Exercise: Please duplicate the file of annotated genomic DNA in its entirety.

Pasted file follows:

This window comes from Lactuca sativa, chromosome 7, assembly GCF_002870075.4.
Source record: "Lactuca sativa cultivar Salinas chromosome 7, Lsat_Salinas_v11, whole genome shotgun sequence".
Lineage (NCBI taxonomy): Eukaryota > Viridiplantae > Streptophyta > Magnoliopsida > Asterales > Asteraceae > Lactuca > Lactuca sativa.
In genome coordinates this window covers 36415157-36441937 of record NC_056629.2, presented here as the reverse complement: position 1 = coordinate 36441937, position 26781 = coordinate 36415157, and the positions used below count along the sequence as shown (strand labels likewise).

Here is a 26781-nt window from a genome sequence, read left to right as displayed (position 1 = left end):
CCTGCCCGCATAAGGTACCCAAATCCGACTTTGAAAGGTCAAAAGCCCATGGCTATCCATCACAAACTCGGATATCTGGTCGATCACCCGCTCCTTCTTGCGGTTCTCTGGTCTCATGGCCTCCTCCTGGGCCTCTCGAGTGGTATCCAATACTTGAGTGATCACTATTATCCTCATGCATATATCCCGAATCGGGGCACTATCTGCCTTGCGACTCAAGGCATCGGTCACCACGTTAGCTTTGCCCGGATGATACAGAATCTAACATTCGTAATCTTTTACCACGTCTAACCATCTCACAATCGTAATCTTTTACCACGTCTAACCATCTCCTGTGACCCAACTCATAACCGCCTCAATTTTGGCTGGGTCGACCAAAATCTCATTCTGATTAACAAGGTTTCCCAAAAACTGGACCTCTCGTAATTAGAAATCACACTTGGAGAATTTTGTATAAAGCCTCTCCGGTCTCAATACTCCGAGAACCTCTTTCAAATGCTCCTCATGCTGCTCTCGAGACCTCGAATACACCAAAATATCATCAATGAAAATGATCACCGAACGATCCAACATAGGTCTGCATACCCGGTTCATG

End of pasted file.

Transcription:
This window comes from Lactuca sativa, chromosome 7, assembly GCF_002870075.4.
Source record: "Lactuca sativa cultivar Salinas chromosome 7, Lsat_Salinas_v11, whole genome shotgun sequence".
Lineage (NCBI taxonomy): Eukaryota > Viridiplantae > Streptophyta > Magnoliopsida > Asterales > Asteraceae > Lactuca > Lactuca sativa.
In genome coordinates this window covers 36415157-36441937 of record NC_056629.2, presented here as the reverse complement: position 1 = coordinate 36441937, position 26781 = coordinate 36415157, and the positions used below count along the sequence as shown (strand labels likewise).

Here is a 26781-nt window from a genome sequence, read left to right as displayed (position 1 = left end):
CCTGCCCGCATAAGGTACCCAAATCCGACTTTGAAAGGTCAAAAGCCCATGGCTATCCATCACAAACTCGGATATCTGGTCGATCACCCGCTCCTTCTTGCGGTTCTCTGGTCTCATGGCCTCCTCCTGGGCCTCTCGAGTGGTATCCAATACTTGAGTGATCACTATTATCCTCATGCATATATCCCGAATCGGGGCACTATCTGCCTTGCGACTCAAGGCATCGGTCACCACGTTAGCTTTGCCCGGATGATACAGAATCTAACATTCGTAATCTTTTACCACGTCTAACCATCTCACAATCGTAATCTTTTACCACGTCTAACCATCTCCTGTGACCCAACTCATAACCGCCTCAATTTTGGCTGGGTCGACCAAAATCTCATTCTGATTAACAAGGTTTCCCAAAAACTGGACCTCTCGTAATTAGAAATCACACTTGGAGAATTTTGTATAAAGCCTCTCCGGTCTCAATACTCCGAGAACCTCTTTCAAATGCTCCTCATGCTGCTCTCGAGACCTCGAATACACCAAAATATCATCAATGAAAATGATCACCGAACGATCCAACATAGGTCTGCATACCCGGTTCATG